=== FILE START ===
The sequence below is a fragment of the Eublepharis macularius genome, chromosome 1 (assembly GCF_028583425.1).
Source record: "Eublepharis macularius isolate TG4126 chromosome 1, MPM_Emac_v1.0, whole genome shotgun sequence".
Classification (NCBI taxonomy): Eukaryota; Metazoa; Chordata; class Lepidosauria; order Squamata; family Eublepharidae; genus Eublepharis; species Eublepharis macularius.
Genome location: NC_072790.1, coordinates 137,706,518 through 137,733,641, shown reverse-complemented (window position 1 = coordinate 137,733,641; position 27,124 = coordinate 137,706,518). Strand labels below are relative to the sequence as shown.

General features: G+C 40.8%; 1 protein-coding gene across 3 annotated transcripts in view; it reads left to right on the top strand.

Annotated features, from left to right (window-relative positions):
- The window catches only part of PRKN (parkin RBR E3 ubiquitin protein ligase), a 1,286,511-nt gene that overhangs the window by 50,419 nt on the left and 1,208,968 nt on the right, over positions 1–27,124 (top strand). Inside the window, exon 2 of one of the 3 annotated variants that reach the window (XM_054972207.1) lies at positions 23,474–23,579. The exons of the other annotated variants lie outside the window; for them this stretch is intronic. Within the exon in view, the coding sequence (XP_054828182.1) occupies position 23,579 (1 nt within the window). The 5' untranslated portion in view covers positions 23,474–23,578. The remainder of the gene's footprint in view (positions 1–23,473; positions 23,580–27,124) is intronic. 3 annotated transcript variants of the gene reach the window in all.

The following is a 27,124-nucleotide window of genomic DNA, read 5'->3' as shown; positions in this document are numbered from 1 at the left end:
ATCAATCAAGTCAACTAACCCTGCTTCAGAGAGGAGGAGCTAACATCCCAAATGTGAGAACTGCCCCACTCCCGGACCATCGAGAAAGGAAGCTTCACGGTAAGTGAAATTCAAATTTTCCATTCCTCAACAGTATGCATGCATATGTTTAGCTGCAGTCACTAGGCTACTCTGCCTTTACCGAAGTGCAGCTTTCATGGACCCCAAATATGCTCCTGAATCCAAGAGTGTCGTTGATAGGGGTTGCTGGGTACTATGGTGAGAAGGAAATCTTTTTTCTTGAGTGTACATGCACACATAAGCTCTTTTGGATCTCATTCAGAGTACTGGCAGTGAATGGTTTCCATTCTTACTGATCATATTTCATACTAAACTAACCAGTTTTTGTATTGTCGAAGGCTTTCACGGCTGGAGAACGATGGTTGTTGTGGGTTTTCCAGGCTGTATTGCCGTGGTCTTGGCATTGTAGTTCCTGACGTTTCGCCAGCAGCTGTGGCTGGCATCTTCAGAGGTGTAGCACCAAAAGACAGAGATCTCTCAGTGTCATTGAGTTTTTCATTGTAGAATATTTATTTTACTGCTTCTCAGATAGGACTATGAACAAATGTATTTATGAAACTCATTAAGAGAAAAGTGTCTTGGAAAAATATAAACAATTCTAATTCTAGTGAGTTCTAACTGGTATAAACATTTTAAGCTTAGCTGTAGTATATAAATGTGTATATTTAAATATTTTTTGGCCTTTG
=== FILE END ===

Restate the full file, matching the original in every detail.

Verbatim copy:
The sequence below is a fragment of the Eublepharis macularius genome, chromosome 1 (assembly GCF_028583425.1).
Source record: "Eublepharis macularius isolate TG4126 chromosome 1, MPM_Emac_v1.0, whole genome shotgun sequence".
Classification (NCBI taxonomy): Eukaryota; Metazoa; Chordata; class Lepidosauria; order Squamata; family Eublepharidae; genus Eublepharis; species Eublepharis macularius.
Genome location: NC_072790.1, coordinates 137,706,518 through 137,733,641, shown reverse-complemented (window position 1 = coordinate 137,733,641; position 27,124 = coordinate 137,706,518). Strand labels below are relative to the sequence as shown.

General features: G+C 40.8%; 1 protein-coding gene across 3 annotated transcripts in view; it reads left to right on the top strand.

Annotated features, from left to right (window-relative positions):
- The window catches only part of PRKN (parkin RBR E3 ubiquitin protein ligase), a 1,286,511-nt gene that overhangs the window by 50,419 nt on the left and 1,208,968 nt on the right, over positions 1–27,124 (top strand). Inside the window, exon 2 of one of the 3 annotated variants that reach the window (XM_054972207.1) lies at positions 23,474–23,579. The exons of the other annotated variants lie outside the window; for them this stretch is intronic. Within the exon in view, the coding sequence (XP_054828182.1) occupies position 23,579 (1 nt within the window). The 5' untranslated portion in view covers positions 23,474–23,578. The remainder of the gene's footprint in view (positions 1–23,473; positions 23,580–27,124) is intronic. 3 annotated transcript variants of the gene reach the window in all.

The following is a 27,124-nucleotide window of genomic DNA, read 5'->3' as shown; positions in this document are numbered from 1 at the left end:
ATCAATCAAGTCAACTAACCCTGCTTCAGAGAGGAGGAGCTAACATCCCAAATGTGAGAACTGCCCCACTCCCGGACCATCGAGAAAGGAAGCTTCACGGTAAGTGAAATTCAAATTTTCCATTCCTCAACAGTATGCATGCATATGTTTAGCTGCAGTCACTAGGCTACTCTGCCTTTACCGAAGTGCAGCTTTCATGGACCCCAAATATGCTCCTGAATCCAAGAGTGTCGTTGATAGGGGTTGCTGGGTACTATGGTGAGAAGGAAATCTTTTTTCTTGAGTGTACATGCACACATAAGCTCTTTTGGATCTCATTCAGAGTACTGGCAGTGAATGGTTTCCATTCTTACTGATCATATTTCATACTAAACTAACCAGTTTTTGTATTGTCGAAGGCTTTCACGGCTGGAGAACGATGGTTGTTGTGGGTTTTCCAGGCTGTATTGCCGTGGTCTTGGCATTGTAGTTCCTGACGTTTCGCCAGCAGCTGTGGCTGGCATCTTCAGAGGTGTAGCACCAAAAGACAGAGATCTCTCAGTGTCATTGAGTTTTTCATTGTAGAATATTTATTTTACTGCTTCTCAGATAGGACTATGAACAAATGTATTTATGAAACTCATTAAGAGAAAAGTGTCTTGGAAAAATATAAACAATTCTAATTCTAGTGAGTTCTAACTGGTATAAACATTTTAAGCTTAGCTGTAGTATATAAATGTGTATATTTAAATATTTTTTGGCCTTTG